In terms of active versus passive implementation, 68% of the region’s respondents preferred an active approach, slightly behind the global sample of 76%. Allocations to active implementation factor strategies are expected to increase further, with 47% of Asia Pacific investors planning to do so over the next three years compared to 29% of respondents who plan on increasing allocations to passive implementation strategies.   

Stephen Quance remarked: “Given that traditional active remains the dominant investment strategy across most Asian markets, we would expect that factor allocations would be gauged by Asian investors against their expectations for active management, and such investors would generally prefer a more dynamic factor implementation approach rather than a passive, index-based approach. Ultimately though, factor strategies still need to address the performance challenge that is front of mind for Asian investors.”

Demand for fixed income factor offerings accelerating
Respondents across all regions increasingly see factor investing as a strategy for fixed income. In Asia Pacific some 76% of institutional investors and 75% of wholesale investors now believe that factor investing can be applied to fixed income as an asset class – ahead of the global institutional average of 70%. In the past year, 32% of institutional investors and 29% of wholesale investors in the region added to fixed income factors, only slightly behind investors in other regions. 

Globally investors see yield / carry factor is the most relevant for fixed income, followed by liquidity, value and quality factors. In Asia Pacific, the results are similar, but with a stronger belief than the global average in fixed income yield / carry, value and low volatility factors.

Despite demand for the application of factor strategies within fixed income, a shortage of appropriate products is still evident, with nearly nine in ten respondents describing this asset class as not well covered by current factor offerings (both by quantity and quality of available offerings). Noting this shortage of appropriate fixed income factor products, 81% of APAC-based respondents seeing a need for further product development.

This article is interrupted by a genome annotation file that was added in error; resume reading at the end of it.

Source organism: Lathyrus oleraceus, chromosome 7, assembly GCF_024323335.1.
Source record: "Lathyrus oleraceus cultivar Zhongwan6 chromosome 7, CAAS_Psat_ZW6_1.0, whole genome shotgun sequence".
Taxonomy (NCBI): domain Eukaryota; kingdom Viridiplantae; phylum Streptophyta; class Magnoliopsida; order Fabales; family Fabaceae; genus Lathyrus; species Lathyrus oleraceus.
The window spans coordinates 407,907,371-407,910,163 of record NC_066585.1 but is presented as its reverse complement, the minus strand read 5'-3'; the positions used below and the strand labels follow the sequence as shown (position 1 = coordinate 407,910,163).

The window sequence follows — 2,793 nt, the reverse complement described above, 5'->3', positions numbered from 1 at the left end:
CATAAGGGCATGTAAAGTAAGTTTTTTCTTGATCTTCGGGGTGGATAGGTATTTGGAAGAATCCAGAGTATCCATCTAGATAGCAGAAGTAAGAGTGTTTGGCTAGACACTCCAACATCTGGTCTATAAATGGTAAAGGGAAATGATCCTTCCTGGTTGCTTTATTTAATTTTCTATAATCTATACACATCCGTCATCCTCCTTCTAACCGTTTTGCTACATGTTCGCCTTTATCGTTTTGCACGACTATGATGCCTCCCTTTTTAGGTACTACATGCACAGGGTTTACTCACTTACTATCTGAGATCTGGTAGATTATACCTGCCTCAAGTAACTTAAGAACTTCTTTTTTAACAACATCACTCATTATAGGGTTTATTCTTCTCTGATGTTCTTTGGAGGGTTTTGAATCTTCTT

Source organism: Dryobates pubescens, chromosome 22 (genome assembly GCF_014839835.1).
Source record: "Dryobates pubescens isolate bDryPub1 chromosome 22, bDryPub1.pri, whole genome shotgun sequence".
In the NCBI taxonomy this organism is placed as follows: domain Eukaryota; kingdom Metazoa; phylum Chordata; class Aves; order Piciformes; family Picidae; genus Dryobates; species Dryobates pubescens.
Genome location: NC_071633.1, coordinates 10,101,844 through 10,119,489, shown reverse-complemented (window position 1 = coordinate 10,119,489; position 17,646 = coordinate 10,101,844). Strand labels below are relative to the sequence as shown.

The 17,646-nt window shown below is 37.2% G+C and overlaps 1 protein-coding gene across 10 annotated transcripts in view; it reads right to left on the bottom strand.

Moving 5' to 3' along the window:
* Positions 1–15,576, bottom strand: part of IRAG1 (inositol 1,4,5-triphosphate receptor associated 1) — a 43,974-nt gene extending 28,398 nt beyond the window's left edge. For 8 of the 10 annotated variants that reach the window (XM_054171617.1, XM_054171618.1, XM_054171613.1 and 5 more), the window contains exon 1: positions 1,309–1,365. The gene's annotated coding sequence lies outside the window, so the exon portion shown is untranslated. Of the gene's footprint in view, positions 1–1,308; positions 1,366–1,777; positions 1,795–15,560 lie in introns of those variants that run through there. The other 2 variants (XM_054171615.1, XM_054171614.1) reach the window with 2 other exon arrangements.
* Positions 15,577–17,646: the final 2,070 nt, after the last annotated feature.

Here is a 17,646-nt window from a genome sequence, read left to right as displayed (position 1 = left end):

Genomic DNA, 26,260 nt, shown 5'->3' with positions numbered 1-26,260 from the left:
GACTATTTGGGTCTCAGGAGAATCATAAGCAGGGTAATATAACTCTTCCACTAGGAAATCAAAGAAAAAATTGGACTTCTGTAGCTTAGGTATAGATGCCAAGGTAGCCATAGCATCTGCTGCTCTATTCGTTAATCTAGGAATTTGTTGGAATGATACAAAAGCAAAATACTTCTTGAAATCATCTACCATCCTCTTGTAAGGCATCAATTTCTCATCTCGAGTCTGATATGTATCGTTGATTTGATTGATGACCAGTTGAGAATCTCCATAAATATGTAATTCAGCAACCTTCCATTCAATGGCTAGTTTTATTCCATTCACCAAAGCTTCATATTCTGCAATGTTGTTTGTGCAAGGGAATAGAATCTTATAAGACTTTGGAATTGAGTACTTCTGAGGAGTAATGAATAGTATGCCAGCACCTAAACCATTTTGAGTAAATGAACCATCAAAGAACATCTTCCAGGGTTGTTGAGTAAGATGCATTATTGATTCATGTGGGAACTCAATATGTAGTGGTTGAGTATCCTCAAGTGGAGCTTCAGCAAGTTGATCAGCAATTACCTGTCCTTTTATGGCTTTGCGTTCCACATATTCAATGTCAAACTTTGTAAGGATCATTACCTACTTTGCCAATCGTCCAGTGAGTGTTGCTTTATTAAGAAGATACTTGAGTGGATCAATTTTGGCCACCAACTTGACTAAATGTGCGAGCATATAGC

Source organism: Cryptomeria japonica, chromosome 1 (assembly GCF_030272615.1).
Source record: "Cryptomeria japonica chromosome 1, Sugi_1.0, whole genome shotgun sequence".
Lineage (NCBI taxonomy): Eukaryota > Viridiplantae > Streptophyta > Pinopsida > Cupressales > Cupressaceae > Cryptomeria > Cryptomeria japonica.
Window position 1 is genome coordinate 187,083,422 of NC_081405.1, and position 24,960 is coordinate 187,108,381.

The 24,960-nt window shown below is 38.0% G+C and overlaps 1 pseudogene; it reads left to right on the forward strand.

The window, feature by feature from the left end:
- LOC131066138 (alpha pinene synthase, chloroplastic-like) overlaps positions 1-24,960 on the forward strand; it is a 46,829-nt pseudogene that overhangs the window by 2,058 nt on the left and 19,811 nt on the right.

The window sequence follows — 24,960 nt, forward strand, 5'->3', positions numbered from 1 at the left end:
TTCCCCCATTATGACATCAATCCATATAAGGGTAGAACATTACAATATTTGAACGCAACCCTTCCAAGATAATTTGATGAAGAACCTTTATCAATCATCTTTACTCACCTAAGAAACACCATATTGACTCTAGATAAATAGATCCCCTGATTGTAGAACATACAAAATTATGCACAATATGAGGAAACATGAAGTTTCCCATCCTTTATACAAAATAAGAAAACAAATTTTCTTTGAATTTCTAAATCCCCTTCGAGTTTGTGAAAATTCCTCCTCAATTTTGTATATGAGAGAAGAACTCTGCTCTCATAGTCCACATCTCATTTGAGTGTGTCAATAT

Investors branch out to other factors beyond “value”
The study found that respondents have continued to increase both the number of factors they target and their usage of multi-factor strategies. Respondents are also becoming more balanced about which factors to include or exclude. One of the results is a reduction in reliance on value, one of the first and most widely adopted factors, while concurrently increasing use of other factors such as momentum, quality and low volatility. Despite its relative underperformance in recent years, value remains the factor with the widest level of support among both institutional (86%) and wholesale investors (91%). 

Globally, the 12 months preceding March 2019 saw several factor strategies, including momentum, low volatility, and quality, outperforming market-cap weighted indices, while some common factor strategies, including value, underperformed the MSCI World Index. This was reflected partially in respondents’ experience, with this year’s study participants more likely to report underperformance relative to traditional active and market weighted allocations in comparison to last year.

ESG as a factor remains open question
The study further revealed that a significant proportion of respondents are incorporating Environmental, Social, and Governance (ESG) considerations alongside factors – some 85% of respondents are doing so in parallel and nearly half believe that ESG adoption complements factor investing adoption.